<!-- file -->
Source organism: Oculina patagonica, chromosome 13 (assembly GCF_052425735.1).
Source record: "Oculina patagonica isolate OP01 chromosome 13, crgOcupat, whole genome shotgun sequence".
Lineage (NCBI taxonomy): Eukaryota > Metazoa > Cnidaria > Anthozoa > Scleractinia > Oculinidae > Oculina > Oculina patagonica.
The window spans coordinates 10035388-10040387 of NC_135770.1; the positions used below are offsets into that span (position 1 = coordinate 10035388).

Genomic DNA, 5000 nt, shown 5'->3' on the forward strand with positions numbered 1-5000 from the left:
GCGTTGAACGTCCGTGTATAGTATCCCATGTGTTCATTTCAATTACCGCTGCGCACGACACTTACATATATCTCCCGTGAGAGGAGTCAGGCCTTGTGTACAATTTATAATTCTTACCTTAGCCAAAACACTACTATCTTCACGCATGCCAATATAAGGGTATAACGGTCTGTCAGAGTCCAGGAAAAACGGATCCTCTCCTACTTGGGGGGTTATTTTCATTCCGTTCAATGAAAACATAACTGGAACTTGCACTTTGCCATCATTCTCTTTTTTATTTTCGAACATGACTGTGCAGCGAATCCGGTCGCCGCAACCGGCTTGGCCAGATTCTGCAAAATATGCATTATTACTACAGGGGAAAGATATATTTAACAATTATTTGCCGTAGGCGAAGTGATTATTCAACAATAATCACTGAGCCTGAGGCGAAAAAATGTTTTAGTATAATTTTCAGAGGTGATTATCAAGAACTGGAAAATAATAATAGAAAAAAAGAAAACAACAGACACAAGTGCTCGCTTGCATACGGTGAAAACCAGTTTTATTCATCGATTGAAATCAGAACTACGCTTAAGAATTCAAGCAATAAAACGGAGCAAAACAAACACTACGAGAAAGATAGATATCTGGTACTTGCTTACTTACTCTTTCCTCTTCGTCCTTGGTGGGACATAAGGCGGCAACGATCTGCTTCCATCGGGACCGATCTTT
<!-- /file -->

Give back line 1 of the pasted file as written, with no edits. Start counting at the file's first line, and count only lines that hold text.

Source organism: Oculina patagonica, chromosome 13 (assembly GCF_052425735.1).